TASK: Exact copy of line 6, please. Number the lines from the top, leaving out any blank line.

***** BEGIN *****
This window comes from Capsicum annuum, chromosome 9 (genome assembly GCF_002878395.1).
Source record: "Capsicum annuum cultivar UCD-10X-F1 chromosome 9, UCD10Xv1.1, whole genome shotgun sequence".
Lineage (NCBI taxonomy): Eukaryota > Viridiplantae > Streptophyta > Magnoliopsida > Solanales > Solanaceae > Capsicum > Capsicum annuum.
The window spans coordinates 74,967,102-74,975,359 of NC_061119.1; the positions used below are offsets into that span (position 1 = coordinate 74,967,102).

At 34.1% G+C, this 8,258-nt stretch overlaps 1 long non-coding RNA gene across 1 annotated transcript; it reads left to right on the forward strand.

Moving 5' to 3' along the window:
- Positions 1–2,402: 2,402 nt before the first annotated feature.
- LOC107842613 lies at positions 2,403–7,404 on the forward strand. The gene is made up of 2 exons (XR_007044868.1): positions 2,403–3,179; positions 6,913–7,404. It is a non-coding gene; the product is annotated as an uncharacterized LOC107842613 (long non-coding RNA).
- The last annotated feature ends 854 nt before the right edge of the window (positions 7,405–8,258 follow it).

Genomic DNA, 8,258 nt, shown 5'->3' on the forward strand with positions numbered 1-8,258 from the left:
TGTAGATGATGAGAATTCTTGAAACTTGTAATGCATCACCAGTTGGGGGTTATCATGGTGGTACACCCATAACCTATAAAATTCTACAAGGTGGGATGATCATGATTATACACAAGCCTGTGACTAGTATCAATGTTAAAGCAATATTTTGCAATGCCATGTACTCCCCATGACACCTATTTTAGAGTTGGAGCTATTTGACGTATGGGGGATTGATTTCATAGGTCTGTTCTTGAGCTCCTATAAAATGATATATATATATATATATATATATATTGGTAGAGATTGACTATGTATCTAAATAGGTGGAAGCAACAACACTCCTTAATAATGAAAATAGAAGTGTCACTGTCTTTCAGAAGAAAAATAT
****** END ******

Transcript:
Moving 5' to 3' along the window: